For example, there won’t be any extra CTG after you pay for it. You only need to remember to manage your CTG so you don’t pay too much at once. Effectively managing your CTG can help you pay it across multiple tax years.

Complete Guide: Capital Gains Tax (CGT) on Shares for Australian Non-Residents

A Final Summary: How Much Capital Gains Tax Australian Expats Can Expect to Pay on a Share?

Expats should only expect to pay CTG on any share or asset that is Australian taxable property. The amount they can expect to pay will entirely depend on their investments. 

To calculate your CTG, either use an online calculator or go through the simple process of subtracting your cost from your net capital gains, repeating this for every asset, and reporting it on your income tax return.

It is essential to remember to manage your CTG so you don’t pay too much. Some ways to do this include purchasing assets that aren’t Australian property, transferring assets to your spouse, and lowering your income tax by donating to charity or adding to your pension.

Frequently Asked Questions

As an Australian non-resident, you should know that not all capital gains are taxable. Buying a share in a foreign company and selling it will not lead you to face CTG. However, remember that you must pay CTG on Australian taxable property.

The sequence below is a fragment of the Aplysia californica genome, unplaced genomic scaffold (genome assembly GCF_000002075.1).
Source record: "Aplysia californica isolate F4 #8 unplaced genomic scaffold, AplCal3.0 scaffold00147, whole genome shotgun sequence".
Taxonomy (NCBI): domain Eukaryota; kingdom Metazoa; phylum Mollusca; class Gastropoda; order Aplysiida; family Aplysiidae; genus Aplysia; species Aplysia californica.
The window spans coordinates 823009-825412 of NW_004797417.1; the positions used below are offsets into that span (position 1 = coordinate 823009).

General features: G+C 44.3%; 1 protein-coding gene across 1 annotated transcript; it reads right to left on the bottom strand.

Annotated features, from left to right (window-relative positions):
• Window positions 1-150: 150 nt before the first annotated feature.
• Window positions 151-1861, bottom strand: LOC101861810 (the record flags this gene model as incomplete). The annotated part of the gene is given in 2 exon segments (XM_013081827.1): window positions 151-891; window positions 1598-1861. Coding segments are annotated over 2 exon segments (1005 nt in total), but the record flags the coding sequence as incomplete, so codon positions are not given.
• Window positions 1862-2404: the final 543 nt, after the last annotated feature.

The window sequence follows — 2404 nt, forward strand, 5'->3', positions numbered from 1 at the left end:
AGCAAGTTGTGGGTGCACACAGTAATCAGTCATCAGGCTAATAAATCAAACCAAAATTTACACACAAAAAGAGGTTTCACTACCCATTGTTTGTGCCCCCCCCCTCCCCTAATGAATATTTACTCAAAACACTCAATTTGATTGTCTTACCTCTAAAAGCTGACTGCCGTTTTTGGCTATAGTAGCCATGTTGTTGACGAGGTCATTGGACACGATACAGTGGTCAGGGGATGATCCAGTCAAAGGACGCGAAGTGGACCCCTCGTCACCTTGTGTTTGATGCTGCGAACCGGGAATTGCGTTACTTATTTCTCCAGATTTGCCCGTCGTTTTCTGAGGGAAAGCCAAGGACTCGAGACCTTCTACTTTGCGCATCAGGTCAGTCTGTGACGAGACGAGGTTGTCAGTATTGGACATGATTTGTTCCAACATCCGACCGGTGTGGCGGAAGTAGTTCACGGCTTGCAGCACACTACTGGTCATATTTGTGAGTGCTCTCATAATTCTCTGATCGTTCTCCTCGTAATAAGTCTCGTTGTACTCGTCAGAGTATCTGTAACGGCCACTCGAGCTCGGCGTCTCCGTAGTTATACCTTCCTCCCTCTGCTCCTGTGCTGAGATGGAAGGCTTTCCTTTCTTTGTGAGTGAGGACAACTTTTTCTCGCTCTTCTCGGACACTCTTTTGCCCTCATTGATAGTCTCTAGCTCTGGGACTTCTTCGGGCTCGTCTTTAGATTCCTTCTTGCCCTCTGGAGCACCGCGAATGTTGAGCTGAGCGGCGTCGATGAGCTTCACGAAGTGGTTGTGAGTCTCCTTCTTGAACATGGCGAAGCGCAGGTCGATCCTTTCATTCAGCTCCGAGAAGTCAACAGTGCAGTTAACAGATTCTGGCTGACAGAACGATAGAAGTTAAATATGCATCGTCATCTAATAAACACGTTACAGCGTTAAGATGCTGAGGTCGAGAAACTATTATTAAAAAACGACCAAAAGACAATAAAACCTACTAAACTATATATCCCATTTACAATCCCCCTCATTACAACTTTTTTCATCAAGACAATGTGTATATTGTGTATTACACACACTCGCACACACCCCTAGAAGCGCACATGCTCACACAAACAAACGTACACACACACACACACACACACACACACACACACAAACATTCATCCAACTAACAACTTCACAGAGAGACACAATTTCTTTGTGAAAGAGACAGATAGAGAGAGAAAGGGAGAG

As of 2024, an Australian expat can’t receive the main residence tax exemption when they sell an Australian property or property share. Additionally, they cannot get any discount on CGT for Australian property (Australian residents get a 50% discount).

It’s not possible to say the typical CGT amount for an Australian expat buying a share because it depends on the sale and the total costs. They can subtract their costs from their net capital gain (repeat it for every asset) and report it on their income tax return to calculate it.

The only proper way for an Australian expat to avoid paying CGT on a share is to sell a share that isn’t Australian taxable property because other shares are exempt from CGT. Additionally, you can manage the level of CGT you pay by lowering your income tax, gifting assets to your spouse or trust and more.

The primary advantage for Australian expats concerning CGT is that shares that aren’t Australian taxable property aren’t eligible for CGT. Unfortunately, the disadvantage is that there is no discount if they sell an Australian property share (Australian residents get a 50% discount).